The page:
*** Note the use of the cliché "things man was not meant to know" as "He stumbled on things no mortal ought ever to know." *** Curwen is not only "twofold" but three fold: himself, Charles Dexter Ward, and Dr. Allan, who I suppose could be the mirror opposite of Dr. Willett, with the double "l" in both names suggesting a similarity. Ironically, at the last meeting mention is made of "the doctor's mask-like face." *** "'. provided he has any right to exist at all, and provided he does not destroy what called him out of space'" can be compared with "The Dunwich Horror": "'It was mostly a kind of force that doesn't belong in our part of space. We have no business calling in such things from outside.'" In the latter the twin--another twofold--is defeated by recitation of a formula, as was Curwen. *** The ending is a bit rushed and anti-climactic, an instance of evil being vanquished--"that man of unholy centuries and forbidden secrets never troubled the world again."

     There you have it, the story's debits and strengths as I found it on about my 4th reading.


Weird Fiction

     Physics professor Greg Gbur blogs at Skulls in the Stars: Physics, Pulp Fantasy and Horror Fiction, and a Bit of Politics. His favorite pulpsters are Lovecraft and Howard, according to a Charlotte Observer interview. As an example of his writing, an August post shows his appreciation for Manly Wade Wellman and Who Fears the Devil?


From The Brief Wondrous Life of Oscar Wao (Riverhead Books, 2007) by Junot Diaz

     In this acclaimed novel there are three allusions to HPL. At the Paterson New Jersey public library science fiction and fantasy fan Oscar "was gorging himself on a steady stream of Lovecraft, Wells, Burroughs, Howard, Alexander, Herbert, Asimov, Bova, and Heinlein, and even the Old Ones who were already beginning to fade--E.E. "Doc" Smith, Stapledon, and the guy who wrote all the Doc Savage books" (p. 21). *** A tale about a destroyed grimoire, a possibly supernatural or alien dictator, and a curse "was some New Age Lovecraft shit" (p. 246). *** "The older brothers all seemed to have acquired the Innsmouth 'look'" (p. 264). Diaz brings in the world of Tolkien many more times than that of HPL.


Letter to the Editor

     Limbonaut--aka Criticaster--reader David Haden has e-mailed that he has written the book Tales of Lovecraftian Cats, which seems to mix Lovecraftian prequels and sequels with such writers as Rudyard Kipling and Bram Stoker. He also mentions his Journal of the Imaginary and Fantastic, which deals with the history of Lovecraft scholarship and fandom. Never one to let fungi grow under his feet, David also produces TENTACLII: An Occasional Lovecraft Blog, which has over 100 categorized links to people, publishers, events, discussion lists, etc. This is an excellent starting point for those who want to find significant online resources about HPL. (I suppose an alternative title could be Everything You Wanted to Know About Lovecraft [But Were Afraid to Ask]).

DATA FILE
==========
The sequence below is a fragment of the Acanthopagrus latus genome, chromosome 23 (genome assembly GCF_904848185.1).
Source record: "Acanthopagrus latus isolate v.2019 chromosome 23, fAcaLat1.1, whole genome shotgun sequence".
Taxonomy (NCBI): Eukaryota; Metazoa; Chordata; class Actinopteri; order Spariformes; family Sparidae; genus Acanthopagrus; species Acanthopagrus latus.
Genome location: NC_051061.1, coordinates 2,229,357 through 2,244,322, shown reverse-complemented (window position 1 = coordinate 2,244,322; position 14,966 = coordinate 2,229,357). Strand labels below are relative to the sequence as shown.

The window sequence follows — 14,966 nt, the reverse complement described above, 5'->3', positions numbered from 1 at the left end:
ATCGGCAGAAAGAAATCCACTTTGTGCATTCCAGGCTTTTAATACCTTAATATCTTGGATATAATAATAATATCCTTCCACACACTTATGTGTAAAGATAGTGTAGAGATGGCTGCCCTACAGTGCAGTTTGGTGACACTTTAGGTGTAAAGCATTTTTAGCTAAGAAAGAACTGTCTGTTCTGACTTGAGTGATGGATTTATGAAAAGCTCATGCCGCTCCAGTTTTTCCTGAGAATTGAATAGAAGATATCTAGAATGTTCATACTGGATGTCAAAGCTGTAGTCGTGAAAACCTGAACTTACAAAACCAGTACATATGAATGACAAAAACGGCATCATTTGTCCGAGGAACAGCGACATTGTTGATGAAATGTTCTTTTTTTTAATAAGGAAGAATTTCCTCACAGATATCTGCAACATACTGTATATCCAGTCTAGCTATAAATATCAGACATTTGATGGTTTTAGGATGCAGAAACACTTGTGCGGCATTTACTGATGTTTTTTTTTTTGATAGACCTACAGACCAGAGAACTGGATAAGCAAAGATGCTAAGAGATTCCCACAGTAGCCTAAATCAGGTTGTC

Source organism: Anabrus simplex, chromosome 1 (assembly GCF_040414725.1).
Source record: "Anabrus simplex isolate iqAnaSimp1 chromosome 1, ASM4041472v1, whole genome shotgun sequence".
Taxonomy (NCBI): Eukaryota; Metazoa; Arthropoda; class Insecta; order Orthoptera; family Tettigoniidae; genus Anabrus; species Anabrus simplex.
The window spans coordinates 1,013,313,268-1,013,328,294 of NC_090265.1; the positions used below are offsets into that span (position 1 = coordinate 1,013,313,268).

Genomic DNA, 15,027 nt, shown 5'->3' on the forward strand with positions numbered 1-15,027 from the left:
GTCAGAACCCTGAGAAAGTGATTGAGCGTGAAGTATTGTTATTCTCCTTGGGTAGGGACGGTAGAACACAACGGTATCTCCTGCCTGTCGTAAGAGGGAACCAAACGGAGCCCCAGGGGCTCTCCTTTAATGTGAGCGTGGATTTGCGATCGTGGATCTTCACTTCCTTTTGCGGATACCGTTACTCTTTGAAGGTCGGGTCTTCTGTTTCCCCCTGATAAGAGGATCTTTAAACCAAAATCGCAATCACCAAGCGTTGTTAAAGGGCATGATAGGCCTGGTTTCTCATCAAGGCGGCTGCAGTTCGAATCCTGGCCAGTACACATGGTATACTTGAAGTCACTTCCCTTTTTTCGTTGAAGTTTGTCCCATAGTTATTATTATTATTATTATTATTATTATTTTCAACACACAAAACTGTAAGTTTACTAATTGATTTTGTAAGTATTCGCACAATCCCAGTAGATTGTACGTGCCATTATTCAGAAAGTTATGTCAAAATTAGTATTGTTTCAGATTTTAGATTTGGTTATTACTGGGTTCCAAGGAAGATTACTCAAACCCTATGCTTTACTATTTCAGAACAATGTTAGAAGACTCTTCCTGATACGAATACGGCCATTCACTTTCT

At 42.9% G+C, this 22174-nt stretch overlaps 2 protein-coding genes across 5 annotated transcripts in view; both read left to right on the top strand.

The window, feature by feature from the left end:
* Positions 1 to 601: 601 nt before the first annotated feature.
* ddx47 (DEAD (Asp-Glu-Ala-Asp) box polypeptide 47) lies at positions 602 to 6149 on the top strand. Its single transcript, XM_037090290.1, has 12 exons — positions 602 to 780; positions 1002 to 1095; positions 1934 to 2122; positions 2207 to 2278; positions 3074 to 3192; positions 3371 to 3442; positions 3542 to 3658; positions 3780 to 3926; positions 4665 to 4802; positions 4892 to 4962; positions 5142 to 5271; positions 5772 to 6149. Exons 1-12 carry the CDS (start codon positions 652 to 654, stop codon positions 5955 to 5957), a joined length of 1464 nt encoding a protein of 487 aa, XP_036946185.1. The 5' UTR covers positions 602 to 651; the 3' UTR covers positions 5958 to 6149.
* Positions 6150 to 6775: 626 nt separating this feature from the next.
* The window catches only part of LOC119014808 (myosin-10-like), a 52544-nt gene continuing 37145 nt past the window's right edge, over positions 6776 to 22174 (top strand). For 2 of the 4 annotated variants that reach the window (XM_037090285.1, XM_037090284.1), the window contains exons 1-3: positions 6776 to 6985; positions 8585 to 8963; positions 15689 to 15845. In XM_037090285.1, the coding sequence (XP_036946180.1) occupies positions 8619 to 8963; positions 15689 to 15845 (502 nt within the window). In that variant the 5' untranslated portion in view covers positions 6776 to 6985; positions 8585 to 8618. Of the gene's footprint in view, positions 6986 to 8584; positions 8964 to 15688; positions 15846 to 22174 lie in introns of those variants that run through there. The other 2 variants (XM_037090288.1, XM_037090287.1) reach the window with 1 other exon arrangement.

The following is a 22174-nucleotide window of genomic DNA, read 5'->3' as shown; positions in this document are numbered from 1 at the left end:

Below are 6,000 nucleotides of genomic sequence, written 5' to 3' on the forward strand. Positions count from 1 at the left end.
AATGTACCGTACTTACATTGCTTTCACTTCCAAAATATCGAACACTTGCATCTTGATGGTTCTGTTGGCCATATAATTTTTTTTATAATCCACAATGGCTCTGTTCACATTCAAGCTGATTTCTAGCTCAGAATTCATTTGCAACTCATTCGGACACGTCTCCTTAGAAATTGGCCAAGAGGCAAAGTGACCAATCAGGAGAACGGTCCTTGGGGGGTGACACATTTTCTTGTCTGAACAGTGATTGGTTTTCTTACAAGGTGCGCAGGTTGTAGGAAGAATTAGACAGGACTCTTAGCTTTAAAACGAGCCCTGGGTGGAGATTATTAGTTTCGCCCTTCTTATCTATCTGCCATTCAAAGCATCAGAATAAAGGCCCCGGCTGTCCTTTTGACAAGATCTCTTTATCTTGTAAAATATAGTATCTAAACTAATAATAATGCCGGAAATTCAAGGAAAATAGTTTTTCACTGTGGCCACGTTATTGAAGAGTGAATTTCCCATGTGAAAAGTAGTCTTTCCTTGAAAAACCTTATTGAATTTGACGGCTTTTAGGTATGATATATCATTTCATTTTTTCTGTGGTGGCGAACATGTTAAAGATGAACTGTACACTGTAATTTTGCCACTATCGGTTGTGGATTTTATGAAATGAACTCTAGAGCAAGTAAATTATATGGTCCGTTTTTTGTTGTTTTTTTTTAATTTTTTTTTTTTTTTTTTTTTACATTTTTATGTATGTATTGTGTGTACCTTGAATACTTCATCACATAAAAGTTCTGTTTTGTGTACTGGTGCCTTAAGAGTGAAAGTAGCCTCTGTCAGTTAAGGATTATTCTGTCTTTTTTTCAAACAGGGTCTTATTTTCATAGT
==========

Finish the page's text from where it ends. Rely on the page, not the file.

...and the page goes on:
"From Beyond"

     In C'aster 37 I said the source for the name of the character "Crawford Tillinghast" might have come from the aviator and inventor Wallace E. Tillinghast of Worcester, Mass. In C'aster 53 I pointed to the Providence native Pardon Tillinghast as another possible influence. Now here is a bit more on that from The Providence Plantations for Two Hundred and Fifty Years (Reid, 1886) by Welcome Arnold Greene: "Gideon Crawford and others were rivalling [sic] Pardon Tillinghast's largest enterprises in the West Indies and other foreign commerce" (p. 49; quoted from "Historic Names of Providence's Waterfront and College Hill" by Charlotte Downey, R.S.M. in Names: A Journal of Onomastics [vol. 37, no. 4; December 1989], p. 325). It seems as if HPL combined the names of two Providence business rivals for "From Beyond."



     At London's Southwark Playhouse an anthology play, Terror 2010: Death and Resurrection, included William Ewart's adaptation Reanimator. I saw it. The last of four playlets, a projection on a screen introduced it by title and adapter, but alas no mention of HPL, though he was in the printed program and the poster. All players used a generic American accent, though none adopted a New England one. The production opened with West's assistant, Dr. "Phillips," quoting words from the first paragraph of the story, and later there were references to Providence, Arkham, and Miskatonic University. Of the playlets, this was by far the longest and the most entertaining. Scenes from the story included the boxing bout--with Kid O'Brien being the victim rather than his opponent--and an extensive one about a visiting business man. Most of it was played for macabre laughs, as expected, and some scenes lasted no more than thirty seconds. The ending takes place in the trenches of World War I, where West receives his comeuppance from three corpses, dressed as soldiers. The concluding scene--Phillips at home and administered to by his wife--suggests the experience has shaken his sanity.